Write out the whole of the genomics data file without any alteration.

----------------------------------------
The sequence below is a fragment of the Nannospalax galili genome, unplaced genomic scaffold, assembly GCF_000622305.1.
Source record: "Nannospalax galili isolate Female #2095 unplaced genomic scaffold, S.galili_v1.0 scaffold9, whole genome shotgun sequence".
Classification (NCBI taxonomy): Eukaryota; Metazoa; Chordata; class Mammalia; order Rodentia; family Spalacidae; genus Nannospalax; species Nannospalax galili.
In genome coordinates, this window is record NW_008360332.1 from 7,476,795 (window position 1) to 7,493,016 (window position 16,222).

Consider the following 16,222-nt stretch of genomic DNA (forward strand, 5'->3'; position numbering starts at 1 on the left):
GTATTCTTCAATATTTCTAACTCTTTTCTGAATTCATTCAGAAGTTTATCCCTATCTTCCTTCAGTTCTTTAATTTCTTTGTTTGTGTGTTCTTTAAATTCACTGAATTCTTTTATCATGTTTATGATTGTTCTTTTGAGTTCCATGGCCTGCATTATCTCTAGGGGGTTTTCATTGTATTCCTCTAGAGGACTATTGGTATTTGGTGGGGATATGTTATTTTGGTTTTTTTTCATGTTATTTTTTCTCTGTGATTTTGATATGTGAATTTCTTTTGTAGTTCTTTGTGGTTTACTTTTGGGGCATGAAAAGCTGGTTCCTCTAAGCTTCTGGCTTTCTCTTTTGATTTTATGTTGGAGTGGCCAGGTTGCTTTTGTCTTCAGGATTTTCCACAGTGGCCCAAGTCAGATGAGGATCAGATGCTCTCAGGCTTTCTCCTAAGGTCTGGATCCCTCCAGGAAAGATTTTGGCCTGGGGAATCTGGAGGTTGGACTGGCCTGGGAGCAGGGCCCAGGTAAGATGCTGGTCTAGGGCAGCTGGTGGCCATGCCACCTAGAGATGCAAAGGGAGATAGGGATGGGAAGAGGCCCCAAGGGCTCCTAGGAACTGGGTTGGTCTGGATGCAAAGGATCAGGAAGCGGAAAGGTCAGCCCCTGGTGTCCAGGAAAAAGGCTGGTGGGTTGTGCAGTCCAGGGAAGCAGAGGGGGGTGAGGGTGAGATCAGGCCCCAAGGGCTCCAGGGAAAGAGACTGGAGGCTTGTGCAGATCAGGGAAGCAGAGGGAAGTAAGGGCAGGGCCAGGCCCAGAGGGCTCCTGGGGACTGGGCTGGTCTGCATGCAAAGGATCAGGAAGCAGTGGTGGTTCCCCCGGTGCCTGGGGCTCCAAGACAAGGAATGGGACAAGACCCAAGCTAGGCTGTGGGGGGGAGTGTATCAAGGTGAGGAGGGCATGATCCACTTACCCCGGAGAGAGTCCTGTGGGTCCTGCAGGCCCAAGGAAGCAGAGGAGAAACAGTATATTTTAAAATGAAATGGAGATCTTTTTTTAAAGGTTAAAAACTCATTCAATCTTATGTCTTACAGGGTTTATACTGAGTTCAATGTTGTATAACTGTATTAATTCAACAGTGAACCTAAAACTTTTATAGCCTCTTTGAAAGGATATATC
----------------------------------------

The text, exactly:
The sequence below is a fragment of the Nannospalax galili genome, unplaced genomic scaffold, assembly GCF_000622305.1.
Source record: "Nannospalax galili isolate Female #2095 unplaced genomic scaffold, S.galili_v1.0 scaffold9, whole genome shotgun sequence".
Classification (NCBI taxonomy): Eukaryota; Metazoa; Chordata; class Mammalia; order Rodentia; family Spalacidae; genus Nannospalax; species Nannospalax galili.
In genome coordinates, this window is record NW_008360332.1 from 7,476,795 (window position 1) to 7,493,016 (window position 16,222).

Consider the following 16,222-nt stretch of genomic DNA (forward strand, 5'->3'; position numbering starts at 1 on the left):
GTATTCTTCAATATTTCTAACTCTTTTCTGAATTCATTCAGAAGTTTATCCCTATCTTCCTTCAGTTCTTTAATTTCTTTGTTTGTGTGTTCTTTAAATTCACTGAATTCTTTTATCATGTTTATGATTGTTCTTTTGAGTTCCATGGCCTGCATTATCTCTAGGGGGTTTTCATTGTATTCCTCTAGAGGACTATTGGTATTTGGTGGGGATATGTTATTTTGGTTTTTTTTCATGTTATTTTTTCTCTGTGATTTTGATATGTGAATTTCTTTTGTAGTTCTTTGTGGTTTACTTTTGGGGCATGAAAAGCTGGTTCCTCTAAGCTTCTGGCTTTCTCTTTTGATTTTATGTTGGAGTGGCCAGGTTGCTTTTGTCTTCAGGATTTTCCACAGTGGCCCAAGTCAGATGAGGATCAGATGCTCTCAGGCTTTCTCCTAAGGTCTGGATCCCTCCAGGAAAGATTTTGGCCTGGGGAATCTGGAGGTTGGACTGGCCTGGGAGCAGGGCCCAGGTAAGATGCTGGTCTAGGGCAGCTGGTGGCCATGCCACCTAGAGATGCAAAGGGAGATAGGGATGGGAAGAGGCCCCAAGGGCTCCTAGGAACTGGGTTGGTCTGGATGCAAAGGATCAGGAAGCGGAAAGGTCAGCCCCTGGTGTCCAGGAAAAAGGCTGGTGGGTTGTGCAGTCCAGGGAAGCAGAGGGGGGTGAGGGTGAGATCAGGCCCCAAGGGCTCCAGGGAAAGAGACTGGAGGCTTGTGCAGATCAGGGAAGCAGAGGGAAGTAAGGGCAGGGCCAGGCCCAGAGGGCTCCTGGGGACTGGGCTGGTCTGCATGCAAAGGATCAGGAAGCAGTGGTGGTTCCCCCGGTGCCTGGGGCTCCAAGACAAGGAATGGGACAAGACCCAAGCTAGGCTGTGGGGGGGAGTGTATCAAGGTGAGGAGGGCATGATCCACTTACCCCGGAGAGAGTCCTGTGGGTCCTGCAGGCCCAAGGAAGCAGAGGAGAAACAGTATATTTTAAAATGAAATGGAGATCTTTTTTTAAAGGTTAAAAACTCATTCAATCTTATGTCTTACAGGGTTTATACTGAGTTCAATGTTGTATAACTGTATTAATTCAACAGTGAACCTAAAACTTTTATAGCCTCTTTGAAAGGATATATC